Tutorial 4 Substitution matrices and PSI-BLAST - PowerPoint PPT Presentation

tutorial 4 substitution matrices and psi blast n.
Skip this Video
Loading SlideShow in 5 Seconds..
Tutorial 4 Substitution matrices and PSI-BLAST PowerPoint Presentation
Download Presentation
Tutorial 4 Substitution matrices and PSI-BLAST

play fullscreen
1 / 27
Tutorial 4 Substitution matrices and PSI-BLAST
Download Presentation
Download Presentation

Tutorial 4 Substitution matrices and PSI-BLAST

- - - - - - - - - - - - - - - - - - - - - - - - - - - E N D - - - - - - - - - - - - - - - - - - - - - - - - - - -
Presentation Transcript

  1. Tutorial 4Substitution matrices and PSI-BLAST

  2. Agenda • Why study distant homologies? • Substitution Matrices • PAM - Point Accepted Mutations • BLOSUM - Blocks Substitution Matrix • PSI-BLAST Cool story of the day: Why should we care about cellular fusion in worms?

  3. How proteins evolve • Throughout evolution proteins change • Some change more than others, and at different rates in different regions of the protein.

  4. Why study distant homologies? • When we study a new organism we may find a lot of unknown sequences that we would like to characterize. We might not be able to find any close homologies. • Substitution matrices model different evolutional distances. • PSI-BLAST enable to find more distant relations between proteins.

  5. Aminoacids were not born equally Both substitution matrices and PSI-BLAST are designed to model the process by which AAs mutate.

  6. Substitution Matrix • Scoring matrix S of size 20x20 • Si,jrepresents the gain/penalty due to substituting AAj by AAi(i – line , j – column) • Based on likelihood this substitution is found in nature • Computed differently in PAM and BLOSUM • Each matrix is tailored to a particular evolutionary distance

  7. Computing probability of Mutation (Mi,j) • PAM - Point Accepted Mutations • Based on a small set of proteins that are closely related • Other than PAM1 the matrices are theoretical. • BLOSUM - Blocks Substitution Matrix • Based on a wider database of proteins that includes families of proteins with conserved regions. • The matrices are empirical.

  8. PAM • Based on a small set of proteins that are closely related • PAM1 Captures mutation rates between close proteins – protein with 1% divergence • Problematic when comparing distant proteins. The 1% divergence does not capture more sporadic mutations

  9. PAM-X • In order to apply for more distant proteins PAM-1 was self-multiplied. This models the evolutionary process of accumulation of mutations. • The higher the number of the matrix – the more suitable it is to find distant homologies. • Other than PAM1 the matrices are theoretical.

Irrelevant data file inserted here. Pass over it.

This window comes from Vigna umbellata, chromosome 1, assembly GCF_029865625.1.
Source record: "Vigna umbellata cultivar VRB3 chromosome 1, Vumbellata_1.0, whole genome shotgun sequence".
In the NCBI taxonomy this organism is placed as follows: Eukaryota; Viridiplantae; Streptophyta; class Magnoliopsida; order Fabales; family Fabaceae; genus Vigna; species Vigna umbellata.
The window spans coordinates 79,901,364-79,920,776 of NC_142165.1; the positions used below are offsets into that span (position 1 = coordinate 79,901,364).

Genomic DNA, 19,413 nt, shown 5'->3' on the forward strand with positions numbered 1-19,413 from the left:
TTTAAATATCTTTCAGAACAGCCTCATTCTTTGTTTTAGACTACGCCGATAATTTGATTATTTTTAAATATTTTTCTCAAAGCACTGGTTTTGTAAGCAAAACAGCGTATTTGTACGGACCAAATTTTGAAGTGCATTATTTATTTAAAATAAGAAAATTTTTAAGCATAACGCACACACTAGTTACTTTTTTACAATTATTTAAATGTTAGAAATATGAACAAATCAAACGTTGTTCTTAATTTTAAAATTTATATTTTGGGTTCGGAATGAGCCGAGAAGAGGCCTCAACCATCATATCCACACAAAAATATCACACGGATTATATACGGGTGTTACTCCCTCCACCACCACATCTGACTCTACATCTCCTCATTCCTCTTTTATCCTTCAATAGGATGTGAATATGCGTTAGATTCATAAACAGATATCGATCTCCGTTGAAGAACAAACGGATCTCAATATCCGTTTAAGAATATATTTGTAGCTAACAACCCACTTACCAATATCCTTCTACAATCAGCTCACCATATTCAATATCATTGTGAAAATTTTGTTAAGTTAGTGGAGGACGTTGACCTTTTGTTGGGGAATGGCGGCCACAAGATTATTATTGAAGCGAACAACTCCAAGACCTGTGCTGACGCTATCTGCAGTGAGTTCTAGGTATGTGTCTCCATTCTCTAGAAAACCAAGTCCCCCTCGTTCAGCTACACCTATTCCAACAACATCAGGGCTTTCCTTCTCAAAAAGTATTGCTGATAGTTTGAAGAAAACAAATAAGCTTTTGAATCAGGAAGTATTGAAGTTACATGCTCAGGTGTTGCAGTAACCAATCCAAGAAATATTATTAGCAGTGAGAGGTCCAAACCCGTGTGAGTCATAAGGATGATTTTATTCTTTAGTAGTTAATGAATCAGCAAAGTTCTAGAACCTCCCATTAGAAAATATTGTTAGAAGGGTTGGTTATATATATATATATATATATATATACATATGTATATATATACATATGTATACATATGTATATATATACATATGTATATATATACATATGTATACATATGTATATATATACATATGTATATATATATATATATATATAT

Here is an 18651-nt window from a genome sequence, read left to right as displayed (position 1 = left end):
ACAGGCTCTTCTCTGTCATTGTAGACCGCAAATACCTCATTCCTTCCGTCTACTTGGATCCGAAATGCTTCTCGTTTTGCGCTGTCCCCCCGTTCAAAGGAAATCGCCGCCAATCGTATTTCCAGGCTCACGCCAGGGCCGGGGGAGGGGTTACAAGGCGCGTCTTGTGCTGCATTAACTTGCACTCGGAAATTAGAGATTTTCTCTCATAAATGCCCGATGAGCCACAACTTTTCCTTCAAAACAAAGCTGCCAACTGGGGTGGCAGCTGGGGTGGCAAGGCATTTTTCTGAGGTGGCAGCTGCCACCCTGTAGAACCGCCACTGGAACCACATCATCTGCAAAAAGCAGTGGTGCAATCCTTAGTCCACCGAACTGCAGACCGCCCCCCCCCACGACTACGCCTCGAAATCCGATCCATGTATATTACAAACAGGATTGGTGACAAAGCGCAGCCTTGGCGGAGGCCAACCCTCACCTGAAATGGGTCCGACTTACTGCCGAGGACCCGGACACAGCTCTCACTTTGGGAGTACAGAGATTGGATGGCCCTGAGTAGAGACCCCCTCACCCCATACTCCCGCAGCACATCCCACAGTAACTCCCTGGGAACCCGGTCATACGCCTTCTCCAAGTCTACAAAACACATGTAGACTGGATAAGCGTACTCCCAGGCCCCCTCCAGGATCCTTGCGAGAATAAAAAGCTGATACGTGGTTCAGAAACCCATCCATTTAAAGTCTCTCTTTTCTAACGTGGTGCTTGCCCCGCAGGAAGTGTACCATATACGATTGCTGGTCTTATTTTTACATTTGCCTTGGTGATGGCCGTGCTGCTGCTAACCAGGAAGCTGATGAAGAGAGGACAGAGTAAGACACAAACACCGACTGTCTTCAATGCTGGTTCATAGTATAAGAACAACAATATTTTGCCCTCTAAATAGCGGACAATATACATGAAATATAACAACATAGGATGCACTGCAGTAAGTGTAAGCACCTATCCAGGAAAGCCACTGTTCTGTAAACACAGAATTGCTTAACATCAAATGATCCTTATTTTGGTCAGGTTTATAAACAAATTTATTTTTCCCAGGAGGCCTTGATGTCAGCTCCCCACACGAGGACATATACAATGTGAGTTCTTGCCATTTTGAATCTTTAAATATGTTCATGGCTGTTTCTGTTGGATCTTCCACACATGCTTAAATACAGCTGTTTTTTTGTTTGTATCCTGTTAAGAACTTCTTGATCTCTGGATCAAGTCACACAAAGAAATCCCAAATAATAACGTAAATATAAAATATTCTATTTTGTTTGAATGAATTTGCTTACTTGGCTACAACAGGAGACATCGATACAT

10. BLOSUM • Scores for each position are derived from observations of the frequencies of substitutions in blocks of local alignments in related proteins. • BLOSUM62contains all blocks whose members shared at most 62% identity with any other member of that block.

  11. BLOSUM-X BLOCKS DB 50% similarity 50% similarity 32% similarity Substitution Matrix B Substitution Matrix A

  12. PAM vs. BLOSUM BLOSUM are the substitution matrices in use

  13. Use Recommendations PAM100 ~ BLOSUM90 Closely Related PAM120 ~ BLOSUM80 PAM160 ~ BLOSUM60 PAM200 ~ BLOSUM52 PAM250 ~ BLOSUM45 Highly Divergent http://www.ncbi.nlm.nih.gov/blast/html/sub_matrix.html

  14. Example • Query: an uncharacterized (hypothetical) protein • Data Base: nr • Blast Program: BLASTP • Matrices: PAM30 / PAM250 BLOSUM45 / BLOSUM90

  15. Position Specific Iterative BLAST Aimed to find more distant proteins than BLAST allows PSI-BLAST

  16. PSI-BLAST Steps Query Search a query against a protein database Constructs a specialized multiple sequence alignment based on the top results. Creates a position-specific scoring matrix (PSSM). The PSSM is used as a query against the database PSI-BLAST estimates statistical significance (E values) Repeat steps 3-5 iteratively. PSSM Iterations Search Results Protein DB

  17. Example We will use a sequence of an uncharacterized (hypothetical) protein:

  18. Threshold for initial BLAST Search (default: 10) Threshold for inclusion in PSI-BLAST iterations (default: 0.005)

  19. The results are all hypothetical proteins

  20. Cool Story of the day Why should we care about cellular fusion in worms?

  21. Cellular fusion In cellular fusion two cells unite and form one cell • Fertilization • Muscle cells are composed of rows of fused cells • Placenta is made up of powerful multinucleated cells that are actually numerous individual cells that have fused • The eyes' lenses are formed of rows of fused cells • In bones too cellular fusion occurs. • The fusion processes are also involved in cancer, viral infections and stem cells. http://www1.technion.ac.il/_local/includes/blocks/sci-news-items/100513-elegans/news-item-en.htm

  22. Cellular fusion in C.elegans • The exact way fusion takes place is still not completely clear and is the focus of work in Prof. Podbilewicz's lab. • The worm suits cell fusion research because in its skin intensive cell-cell fusion processes take place and can be easily followed. • They identified the protein responsible for the worm's fusion activity - the EFF-1 protein. • The researchers showed that in mutant worms skin cells do not fuse and the cells begin to migrate through the body. BeniPodbilewicz

  23. “...we identified fusion family (FF) proteins within and beyond nematodes, and divergent members from the human parasitic nematode Trichinellaspiralis and the chordate Branchiostomafloridae could also fuse mammalian cells…”